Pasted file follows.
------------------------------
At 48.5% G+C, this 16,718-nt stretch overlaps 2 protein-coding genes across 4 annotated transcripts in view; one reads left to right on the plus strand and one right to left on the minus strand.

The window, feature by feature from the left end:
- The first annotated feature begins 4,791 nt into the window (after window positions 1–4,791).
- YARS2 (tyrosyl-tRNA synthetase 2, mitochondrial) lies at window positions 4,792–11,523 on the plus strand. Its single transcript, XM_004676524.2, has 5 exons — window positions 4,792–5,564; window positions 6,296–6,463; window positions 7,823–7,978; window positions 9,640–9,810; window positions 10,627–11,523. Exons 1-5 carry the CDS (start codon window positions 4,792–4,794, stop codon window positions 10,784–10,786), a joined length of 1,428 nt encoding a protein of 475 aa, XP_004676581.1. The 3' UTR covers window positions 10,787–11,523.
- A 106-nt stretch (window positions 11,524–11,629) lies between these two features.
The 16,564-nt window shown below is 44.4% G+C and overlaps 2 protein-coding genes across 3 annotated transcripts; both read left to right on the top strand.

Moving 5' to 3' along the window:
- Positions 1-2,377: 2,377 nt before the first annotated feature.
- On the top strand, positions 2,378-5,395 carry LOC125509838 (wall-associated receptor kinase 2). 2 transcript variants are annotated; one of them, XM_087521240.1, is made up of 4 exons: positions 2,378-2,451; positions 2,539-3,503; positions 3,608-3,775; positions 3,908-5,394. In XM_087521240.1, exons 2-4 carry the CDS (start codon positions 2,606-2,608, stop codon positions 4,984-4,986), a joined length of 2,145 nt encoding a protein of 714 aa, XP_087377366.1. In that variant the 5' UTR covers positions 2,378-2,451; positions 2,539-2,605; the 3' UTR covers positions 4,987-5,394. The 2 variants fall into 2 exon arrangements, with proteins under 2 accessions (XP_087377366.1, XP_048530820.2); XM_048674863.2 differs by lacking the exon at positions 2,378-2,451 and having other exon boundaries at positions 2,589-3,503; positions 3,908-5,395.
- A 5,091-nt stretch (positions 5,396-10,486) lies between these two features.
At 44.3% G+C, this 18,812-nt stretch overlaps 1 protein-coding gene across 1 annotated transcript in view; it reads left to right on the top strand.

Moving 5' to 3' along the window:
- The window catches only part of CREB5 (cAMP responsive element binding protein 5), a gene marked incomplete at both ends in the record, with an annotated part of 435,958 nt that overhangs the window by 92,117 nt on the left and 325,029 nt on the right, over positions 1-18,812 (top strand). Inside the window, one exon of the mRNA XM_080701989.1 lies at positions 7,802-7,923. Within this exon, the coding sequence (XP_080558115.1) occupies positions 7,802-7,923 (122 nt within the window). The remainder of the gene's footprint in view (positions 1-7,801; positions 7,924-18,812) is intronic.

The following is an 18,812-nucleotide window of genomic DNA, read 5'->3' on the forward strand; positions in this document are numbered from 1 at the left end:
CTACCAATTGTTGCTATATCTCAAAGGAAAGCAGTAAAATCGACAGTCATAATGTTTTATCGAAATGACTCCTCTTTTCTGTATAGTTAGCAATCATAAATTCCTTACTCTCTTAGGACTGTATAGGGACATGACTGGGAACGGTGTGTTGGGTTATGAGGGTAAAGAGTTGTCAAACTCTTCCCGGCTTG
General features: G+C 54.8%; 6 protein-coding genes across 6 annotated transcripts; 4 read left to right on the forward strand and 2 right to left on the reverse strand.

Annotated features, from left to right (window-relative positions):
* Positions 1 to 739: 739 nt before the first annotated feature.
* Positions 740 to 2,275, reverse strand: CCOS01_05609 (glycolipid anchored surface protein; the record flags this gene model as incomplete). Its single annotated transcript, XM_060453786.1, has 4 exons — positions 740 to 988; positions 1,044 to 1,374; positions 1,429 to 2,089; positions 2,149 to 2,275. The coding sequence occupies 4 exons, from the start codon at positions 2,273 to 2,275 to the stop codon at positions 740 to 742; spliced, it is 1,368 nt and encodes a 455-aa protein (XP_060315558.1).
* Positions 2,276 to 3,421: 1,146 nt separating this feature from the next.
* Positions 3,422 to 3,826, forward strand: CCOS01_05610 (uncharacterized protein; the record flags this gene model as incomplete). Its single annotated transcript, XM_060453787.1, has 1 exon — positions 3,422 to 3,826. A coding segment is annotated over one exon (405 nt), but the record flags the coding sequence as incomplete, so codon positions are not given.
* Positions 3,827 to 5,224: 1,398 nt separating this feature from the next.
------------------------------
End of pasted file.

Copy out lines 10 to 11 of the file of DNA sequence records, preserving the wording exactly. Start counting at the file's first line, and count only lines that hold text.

- A 5,091-nt stretch (positions 5,396-10,486) lies between these two features.
At 44.3% G+C, this 18,812-nt stretch overlaps 1 protein-coding gene across 1 annotated transcript in view; it reads left to right on the top strand.